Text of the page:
The automaker sees active health-care costs as a way to find savings, possibly to pay for increases in variable pay, the person said.
The union sees complex healthcare systems, which cost the automakers over $1.5b per year, as one of the few opportunities to reduce costs by improving efficiency, creating a win-win for the manufacturers and workers. But the OEMs are looking for even more relief from healthcare costs than are likely to be won with mere efficiency reforms, as Reuters reports
Union members pay far less of their healthcare costs than most Americans or even their salaried counterparts.
Ford’s UAW workers cover 5 percent of their healthcare costs. At GM, they pay between 5 percent and 7 percent, while at Chrysler it is between 7 percent and 8 percent.
Salaried employees at the companies pay in the range of 30 percent to 35 percent of those costs. At companies with 500 or more employees, the average American worker with a family covered 31 percent, according to consulting firm Mercer.
The automakers want relief from carrying the majority of the costs. Last year GM spent $665 million, Ford about $533 million and Chrysler about $339 million for their UAW-represented workers and families.
“Who picks up what percentage of that cost pool? That’s where the negotiation starts. That is always the motherload issue,” said former GM executive Bible, who helped GM negotiate healthcare deals with the UAW in the past. He is now head of accounting firm EisnerAmper’s public companies practice.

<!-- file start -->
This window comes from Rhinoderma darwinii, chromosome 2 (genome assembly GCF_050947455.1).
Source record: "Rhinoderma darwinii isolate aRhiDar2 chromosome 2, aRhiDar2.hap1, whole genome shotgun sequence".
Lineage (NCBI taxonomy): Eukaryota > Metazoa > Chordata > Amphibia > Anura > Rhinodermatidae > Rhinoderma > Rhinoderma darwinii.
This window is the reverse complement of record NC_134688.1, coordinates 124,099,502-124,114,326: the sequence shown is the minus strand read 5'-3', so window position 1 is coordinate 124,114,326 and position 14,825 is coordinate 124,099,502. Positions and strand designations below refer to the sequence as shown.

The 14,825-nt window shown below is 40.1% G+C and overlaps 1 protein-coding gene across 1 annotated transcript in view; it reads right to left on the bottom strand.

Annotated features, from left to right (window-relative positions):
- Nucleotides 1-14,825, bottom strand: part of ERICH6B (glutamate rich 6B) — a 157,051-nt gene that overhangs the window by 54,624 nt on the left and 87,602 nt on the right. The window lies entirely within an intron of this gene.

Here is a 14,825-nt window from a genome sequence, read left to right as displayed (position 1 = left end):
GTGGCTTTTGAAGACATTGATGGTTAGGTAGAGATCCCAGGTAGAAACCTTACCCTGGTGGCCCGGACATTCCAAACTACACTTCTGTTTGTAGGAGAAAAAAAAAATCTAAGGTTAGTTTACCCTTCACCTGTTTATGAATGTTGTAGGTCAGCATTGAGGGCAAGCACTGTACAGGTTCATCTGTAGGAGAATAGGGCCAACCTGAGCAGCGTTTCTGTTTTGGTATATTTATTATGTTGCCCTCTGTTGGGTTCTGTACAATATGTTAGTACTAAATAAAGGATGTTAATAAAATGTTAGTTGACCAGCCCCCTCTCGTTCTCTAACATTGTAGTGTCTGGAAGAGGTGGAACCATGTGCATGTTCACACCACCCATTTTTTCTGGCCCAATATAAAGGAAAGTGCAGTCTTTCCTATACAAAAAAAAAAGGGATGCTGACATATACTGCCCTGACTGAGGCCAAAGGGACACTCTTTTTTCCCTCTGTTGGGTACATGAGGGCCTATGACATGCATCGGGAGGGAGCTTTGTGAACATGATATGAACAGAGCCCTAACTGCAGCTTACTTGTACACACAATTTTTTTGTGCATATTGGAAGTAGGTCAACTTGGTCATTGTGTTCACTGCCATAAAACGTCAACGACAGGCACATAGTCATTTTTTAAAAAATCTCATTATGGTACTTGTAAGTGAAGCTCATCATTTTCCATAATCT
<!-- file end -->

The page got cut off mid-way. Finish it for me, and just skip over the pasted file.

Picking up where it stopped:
He said given the UAW’s desire for jobs, one possibility would be a deal whereby the union accepts higher healthcare costs in return for a guarantee by the automakers for increased production and new products in the United States.
Jobs for healthcare could be one avenue for compromise, although King’s “no concessions” stance indicates that even this opportunity may not be easy. But one thing is certain: everyone wants to come to an agreement. Because GM and Chrysler have “no strike’ policies, any failure to reach an agreement would see an arbitrator entering the talks to forge a compromise. And, reports Reuters, that’s an outcome that nobody wants to see, least of all King who says
If arbitration happens, if anything like that happens, then I’d say we haven’t done our job. We don’t want some third-party outsider who doesn’t know the industry as well as we know the industry making decisions that impact our long-term viability.
Besides, at least in the case of Chrysler, the UAW has a strong incentive to not push to hard, as King admits
Our goal is to help Chrysler be as successful as possible so we can get the maximum value for the stock we hold
But can King accomplish that while still winning concessions from the profitable Ford and treating all three manufacturers equitably? It seems that something in that list of promises will have to give… and we’ll be keeping a close eye on negotiations to see where the union’s various promises end up.